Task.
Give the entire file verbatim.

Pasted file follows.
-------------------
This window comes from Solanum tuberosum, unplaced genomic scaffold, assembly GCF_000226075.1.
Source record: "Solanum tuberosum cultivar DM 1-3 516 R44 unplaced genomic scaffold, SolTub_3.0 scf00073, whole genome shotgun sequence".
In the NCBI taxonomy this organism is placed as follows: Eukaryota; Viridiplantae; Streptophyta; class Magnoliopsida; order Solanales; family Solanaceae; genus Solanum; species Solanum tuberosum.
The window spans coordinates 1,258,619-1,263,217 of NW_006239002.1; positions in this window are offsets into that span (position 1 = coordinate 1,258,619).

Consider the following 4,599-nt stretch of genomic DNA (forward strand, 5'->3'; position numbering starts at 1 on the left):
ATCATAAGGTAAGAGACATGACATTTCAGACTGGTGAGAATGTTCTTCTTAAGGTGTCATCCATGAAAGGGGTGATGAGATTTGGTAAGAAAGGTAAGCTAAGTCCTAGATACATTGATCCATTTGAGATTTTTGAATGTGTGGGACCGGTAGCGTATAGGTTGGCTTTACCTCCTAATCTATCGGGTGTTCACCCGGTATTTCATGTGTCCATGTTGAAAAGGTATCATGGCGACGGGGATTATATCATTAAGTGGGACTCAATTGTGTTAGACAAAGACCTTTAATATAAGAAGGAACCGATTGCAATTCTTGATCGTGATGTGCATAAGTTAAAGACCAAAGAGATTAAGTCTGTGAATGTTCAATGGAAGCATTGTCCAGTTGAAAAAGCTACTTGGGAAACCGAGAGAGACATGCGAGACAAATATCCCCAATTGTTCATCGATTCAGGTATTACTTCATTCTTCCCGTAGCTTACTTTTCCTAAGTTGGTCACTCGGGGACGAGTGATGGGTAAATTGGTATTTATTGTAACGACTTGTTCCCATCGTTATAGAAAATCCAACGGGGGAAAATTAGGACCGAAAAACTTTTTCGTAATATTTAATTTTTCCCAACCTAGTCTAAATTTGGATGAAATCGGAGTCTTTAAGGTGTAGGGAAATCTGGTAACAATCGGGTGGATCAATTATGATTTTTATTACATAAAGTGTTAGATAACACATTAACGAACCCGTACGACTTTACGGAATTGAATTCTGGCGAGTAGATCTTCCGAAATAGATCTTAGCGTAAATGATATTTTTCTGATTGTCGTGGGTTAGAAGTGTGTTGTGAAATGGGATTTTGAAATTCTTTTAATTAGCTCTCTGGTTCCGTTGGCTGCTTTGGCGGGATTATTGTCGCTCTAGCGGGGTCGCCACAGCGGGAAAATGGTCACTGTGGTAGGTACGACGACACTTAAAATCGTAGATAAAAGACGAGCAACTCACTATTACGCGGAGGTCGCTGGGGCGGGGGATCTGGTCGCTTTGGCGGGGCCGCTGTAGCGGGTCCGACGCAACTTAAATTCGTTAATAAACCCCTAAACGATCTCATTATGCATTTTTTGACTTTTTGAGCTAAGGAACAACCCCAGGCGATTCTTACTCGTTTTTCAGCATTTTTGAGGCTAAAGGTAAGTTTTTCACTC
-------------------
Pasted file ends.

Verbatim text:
This window comes from Solanum tuberosum, unplaced genomic scaffold, assembly GCF_000226075.1.
Source record: "Solanum tuberosum cultivar DM 1-3 516 R44 unplaced genomic scaffold, SolTub_3.0 scf00073, whole genome shotgun sequence".
In the NCBI taxonomy this organism is placed as follows: Eukaryota; Viridiplantae; Streptophyta; class Magnoliopsida; order Solanales; family Solanaceae; genus Solanum; species Solanum tuberosum.
The window spans coordinates 1,258,619-1,263,217 of NW_006239002.1; positions in this window are offsets into that span (position 1 = coordinate 1,258,619).

Consider the following 4,599-nt stretch of genomic DNA (forward strand, 5'->3'; position numbering starts at 1 on the left):
ATCATAAGGTAAGAGACATGACATTTCAGACTGGTGAGAATGTTCTTCTTAAGGTGTCATCCATGAAAGGGGTGATGAGATTTGGTAAGAAAGGTAAGCTAAGTCCTAGATACATTGATCCATTTGAGATTTTTGAATGTGTGGGACCGGTAGCGTATAGGTTGGCTTTACCTCCTAATCTATCGGGTGTTCACCCGGTATTTCATGTGTCCATGTTGAAAAGGTATCATGGCGACGGGGATTATATCATTAAGTGGGACTCAATTGTGTTAGACAAAGACCTTTAATATAAGAAGGAACCGATTGCAATTCTTGATCGTGATGTGCATAAGTTAAAGACCAAAGAGATTAAGTCTGTGAATGTTCAATGGAAGCATTGTCCAGTTGAAAAAGCTACTTGGGAAACCGAGAGAGACATGCGAGACAAATATCCCCAATTGTTCATCGATTCAGGTATTACTTCATTCTTCCCGTAGCTTACTTTTCCTAAGTTGGTCACTCGGGGACGAGTGATGGGTAAATTGGTATTTATTGTAACGACTTGTTCCCATCGTTATAGAAAATCCAACGGGGGAAAATTAGGACCGAAAAACTTTTTCGTAATATTTAATTTTTCCCAACCTAGTCTAAATTTGGATGAAATCGGAGTCTTTAAGGTGTAGGGAAATCTGGTAACAATCGGGTGGATCAATTATGATTTTTATTACATAAAGTGTTAGATAACACATTAACGAACCCGTACGACTTTACGGAATTGAATTCTGGCGAGTAGATCTTCCGAAATAGATCTTAGCGTAAATGATATTTTTCTGATTGTCGTGGGTTAGAAGTGTGTTGTGAAATGGGATTTTGAAATTCTTTTAATTAGCTCTCTGGTTCCGTTGGCTGCTTTGGCGGGATTATTGTCGCTCTAGCGGGGTCGCCACAGCGGGAAAATGGTCACTGTGGTAGGTACGACGACACTTAAAATCGTAGATAAAAGACGAGCAACTCACTATTACGCGGAGGTCGCTGGGGCGGGGGATCTGGTCGCTTTGGCGGGGCCGCTGTAGCGGGTCCGACGCAACTTAAATTCGTTAATAAACCCCTAAACGATCTCATTATGCATTTTTTGACTTTTTGAGCTAAGGAACAACCCCAGGCGATTCTTACTCGTTTTTCAGCATTTTTGAGGCTAAAGGTAAGTTTTTCACTC